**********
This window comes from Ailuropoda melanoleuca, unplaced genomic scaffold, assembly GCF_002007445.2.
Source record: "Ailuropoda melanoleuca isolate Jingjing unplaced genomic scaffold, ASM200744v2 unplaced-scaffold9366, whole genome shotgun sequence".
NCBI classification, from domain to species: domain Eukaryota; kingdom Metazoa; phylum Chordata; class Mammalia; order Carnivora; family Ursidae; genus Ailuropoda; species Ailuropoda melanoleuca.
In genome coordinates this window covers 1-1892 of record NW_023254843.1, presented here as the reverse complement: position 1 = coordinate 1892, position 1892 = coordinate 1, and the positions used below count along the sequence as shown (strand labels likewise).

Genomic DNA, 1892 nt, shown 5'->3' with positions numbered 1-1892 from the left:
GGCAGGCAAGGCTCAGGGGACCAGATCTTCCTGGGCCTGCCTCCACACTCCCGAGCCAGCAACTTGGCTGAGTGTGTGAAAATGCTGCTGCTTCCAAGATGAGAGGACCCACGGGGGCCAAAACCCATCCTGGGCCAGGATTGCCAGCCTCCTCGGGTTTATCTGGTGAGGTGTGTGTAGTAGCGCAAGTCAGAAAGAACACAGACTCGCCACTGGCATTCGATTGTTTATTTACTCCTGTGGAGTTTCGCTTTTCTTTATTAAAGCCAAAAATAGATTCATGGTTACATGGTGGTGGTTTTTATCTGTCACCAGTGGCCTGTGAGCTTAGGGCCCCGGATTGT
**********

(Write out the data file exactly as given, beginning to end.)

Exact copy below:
This window comes from Ailuropoda melanoleuca, unplaced genomic scaffold, assembly GCF_002007445.2.
Source record: "Ailuropoda melanoleuca isolate Jingjing unplaced genomic scaffold, ASM200744v2 unplaced-scaffold9366, whole genome shotgun sequence".
NCBI classification, from domain to species: domain Eukaryota; kingdom Metazoa; phylum Chordata; class Mammalia; order Carnivora; family Ursidae; genus Ailuropoda; species Ailuropoda melanoleuca.
In genome coordinates this window covers 1-1892 of record NW_023254843.1, presented here as the reverse complement: position 1 = coordinate 1892, position 1892 = coordinate 1, and the positions used below count along the sequence as shown (strand labels likewise).

Genomic DNA, 1892 nt, shown 5'->3' with positions numbered 1-1892 from the left:
GGCAGGCAAGGCTCAGGGGACCAGATCTTCCTGGGCCTGCCTCCACACTCCCGAGCCAGCAACTTGGCTGAGTGTGTGAAAATGCTGCTGCTTCCAAGATGAGAGGACCCACGGGGGCCAAAACCCATCCTGGGCCAGGATTGCCAGCCTCCTCGGGTTTATCTGGTGAGGTGTGTGTAGTAGCGCAAGTCAGAAAGAACACAGACTCGCCACTGGCATTCGATTGTTTATTTACTCCTGTGGAGTTTCGCTTTTCTTTATTAAAGCCAAAAATAGATTCATGGTTACATGGTGGTGGTTTTTATCTGTCACCAGTGGCCTGTGAGCTTAGGGCCCCGGATTGT